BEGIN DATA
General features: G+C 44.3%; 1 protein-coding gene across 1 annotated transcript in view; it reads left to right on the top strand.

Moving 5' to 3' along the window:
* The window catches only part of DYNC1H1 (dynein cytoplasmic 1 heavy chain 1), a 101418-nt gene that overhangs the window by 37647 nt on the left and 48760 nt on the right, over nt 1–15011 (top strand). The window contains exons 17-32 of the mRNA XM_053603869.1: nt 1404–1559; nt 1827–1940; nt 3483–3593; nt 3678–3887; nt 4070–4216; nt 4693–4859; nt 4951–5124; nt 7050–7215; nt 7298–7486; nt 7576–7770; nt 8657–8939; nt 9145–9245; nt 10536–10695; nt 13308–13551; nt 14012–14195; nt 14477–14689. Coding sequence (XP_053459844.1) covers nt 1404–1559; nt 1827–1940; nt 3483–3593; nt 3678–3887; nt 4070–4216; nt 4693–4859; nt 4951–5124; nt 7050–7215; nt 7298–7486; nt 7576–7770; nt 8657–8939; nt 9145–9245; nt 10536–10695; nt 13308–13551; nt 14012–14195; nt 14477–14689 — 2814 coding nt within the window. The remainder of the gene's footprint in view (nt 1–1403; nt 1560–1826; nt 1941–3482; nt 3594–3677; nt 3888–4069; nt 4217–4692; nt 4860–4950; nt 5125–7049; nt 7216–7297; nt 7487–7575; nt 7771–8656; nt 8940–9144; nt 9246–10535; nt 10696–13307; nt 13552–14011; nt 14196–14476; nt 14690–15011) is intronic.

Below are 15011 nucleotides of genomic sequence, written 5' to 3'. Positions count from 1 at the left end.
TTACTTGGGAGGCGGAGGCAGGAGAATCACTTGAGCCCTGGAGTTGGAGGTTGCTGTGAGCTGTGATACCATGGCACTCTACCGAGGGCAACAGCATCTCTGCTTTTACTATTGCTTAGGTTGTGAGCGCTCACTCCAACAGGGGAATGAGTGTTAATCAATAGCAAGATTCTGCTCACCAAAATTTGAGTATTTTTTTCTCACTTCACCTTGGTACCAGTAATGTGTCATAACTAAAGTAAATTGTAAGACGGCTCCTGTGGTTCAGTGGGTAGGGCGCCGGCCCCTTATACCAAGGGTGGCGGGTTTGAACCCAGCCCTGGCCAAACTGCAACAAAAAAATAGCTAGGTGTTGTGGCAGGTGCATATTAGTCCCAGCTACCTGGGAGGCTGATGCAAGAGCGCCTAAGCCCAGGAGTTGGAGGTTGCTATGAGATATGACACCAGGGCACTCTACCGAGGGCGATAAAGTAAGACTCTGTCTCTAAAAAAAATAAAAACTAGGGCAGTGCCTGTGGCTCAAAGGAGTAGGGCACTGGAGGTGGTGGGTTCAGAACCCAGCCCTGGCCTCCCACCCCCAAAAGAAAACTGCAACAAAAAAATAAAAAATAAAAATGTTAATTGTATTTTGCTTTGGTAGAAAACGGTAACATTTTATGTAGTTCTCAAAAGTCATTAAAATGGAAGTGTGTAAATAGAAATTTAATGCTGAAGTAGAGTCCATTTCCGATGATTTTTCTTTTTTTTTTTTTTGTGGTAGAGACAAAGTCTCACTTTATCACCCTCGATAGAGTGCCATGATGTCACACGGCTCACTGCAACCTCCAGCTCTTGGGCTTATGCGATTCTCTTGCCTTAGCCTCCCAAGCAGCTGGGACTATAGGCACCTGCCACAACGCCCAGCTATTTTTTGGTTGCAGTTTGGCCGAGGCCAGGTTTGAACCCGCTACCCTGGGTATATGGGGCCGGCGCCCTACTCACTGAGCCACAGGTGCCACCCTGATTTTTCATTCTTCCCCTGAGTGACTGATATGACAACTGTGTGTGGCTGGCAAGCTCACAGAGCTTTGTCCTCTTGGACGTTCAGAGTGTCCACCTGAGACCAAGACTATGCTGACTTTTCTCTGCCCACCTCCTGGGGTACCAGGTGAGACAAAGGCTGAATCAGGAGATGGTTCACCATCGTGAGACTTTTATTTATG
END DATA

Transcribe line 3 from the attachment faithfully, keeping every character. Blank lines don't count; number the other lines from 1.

* The window catches only part of DYNC1H1 (dynein cytoplasmic 1 heavy chain 1), a 101418-nt gene that overhangs the window by 37647 nt on the left and 48760 nt on the right, over nt 1–15011 (top strand). The window contains exons 17-32 of the mRNA XM_053603869.1: nt 1404–1559; nt 1827–1940; nt 3483–3593; nt 3678–3887; nt 4070–4216; nt 4693–4859; nt 4951–5124; nt 7050–7215; nt 7298–7486; nt 7576–7770; nt 8657–8939; nt 9145–9245; nt 10536–10695; nt 13308–13551; nt 14012–14195; nt 14477–14689. Coding sequence (XP_053459844.1) covers nt 1404–1559; nt 1827–1940; nt 3483–3593; nt 3678–3887; nt 4070–4216; nt 4693–4859; nt 4951–5124; nt 7050–7215; nt 7298–7486; nt 7576–7770; nt 8657–8939; nt 9145–9245; nt 10536–10695; nt 13308–13551; nt 14012–14195; nt 14477–14689 — 2814 coding nt within the window. The remainder of the gene's footprint in view (nt 1–1403; nt 1560–1826; nt 1941–3482; nt 3594–3677; nt 3888–4069; nt 4217–4692; nt 4860–4950; nt 5125–7049; nt 7216–7297; nt 7487–7575; nt 7771–8656; nt 8940–9144; nt 9246–10535; nt 10696–13307; nt 13552–14011; nt 14196–14476; nt 14690–15011) is intronic.